Steamboat tracks tourists by how frequently they flush
STEAMBOAT SPRINGS — Even tourists have to use the toilet.
That’s why, occasionally, city officials make note of the amount of wastewater treated to determine how many people are visiting Steamboat Springs. It’s not formally tracked, but it offers a novel measure of how many tourists are in town.
In a town where tourism is a major economic driver, knowing how many people are visiting is important.
City Manager Gary Suiter said some resort communities use the volume of wastewater treated as a metric for how many tourists are in town, but in Steamboat, it’s more of a fun fact.
“It’s not all that meaningful to me,” Suiter said. “It’s an interesting data point, but I don’t really know how reliable it is.”
Several problems with the measurement make it unreliable.
First, when runoff water from rainfall or groundwater enters the system, it’s processed along with sewage, so the total processed amount is not entirely sewage, explained Gilbert Anderson, superintendent of the Steamboat Wastewater Treatment Plant. Secondly, nobody has worked to correlate the amount of wastewater treated to sales tax or any of the other metrics that are actually used, Suiter said.
Suiter said the best measure for tourism in Steamboat is the Steamboat Springs Chamber’s weekly occupancy reports sent to Chamber members, which reflect how many people are staying in hotels in the city.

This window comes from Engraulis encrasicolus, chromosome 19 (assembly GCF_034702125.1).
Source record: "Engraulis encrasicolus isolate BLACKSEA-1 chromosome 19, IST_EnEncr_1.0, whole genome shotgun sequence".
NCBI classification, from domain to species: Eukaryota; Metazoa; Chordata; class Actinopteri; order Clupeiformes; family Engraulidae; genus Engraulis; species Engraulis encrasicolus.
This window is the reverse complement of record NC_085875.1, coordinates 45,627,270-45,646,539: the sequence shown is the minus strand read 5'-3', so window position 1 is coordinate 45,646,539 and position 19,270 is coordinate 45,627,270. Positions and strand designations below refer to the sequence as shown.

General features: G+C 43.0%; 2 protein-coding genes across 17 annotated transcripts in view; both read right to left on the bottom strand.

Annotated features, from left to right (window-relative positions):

Other measures, such as sales tax revenue, gross sales per square foot at retail businesses and the number of skiers at Steamboat Resort can also indicate visitation numbers, Suiter said.
Sales totals and skier numbers are data owned by private companies, though, and can be difficult to access, he added.
Anderson said the wastewater plant saw its peak flow for the month of December on Dec. 31.
“Common sense is that when there are a lot of tourists in town, we have a pretty high flow,” Anderson said. “In other words, this week would be pretty high flow.”
He added that on average, each person contributes about 120 gallons a day to the city’s sewage.
Though right now there are likely more toilets flushing, the wastewater plant’s busiest season is in the spring, when there’s a significant increase in nonsewage water as snow melts into the city’s water infrastructure.
The fall shoulder season, when there are fewer tourists and very little runoff, is the slow season at the plant.
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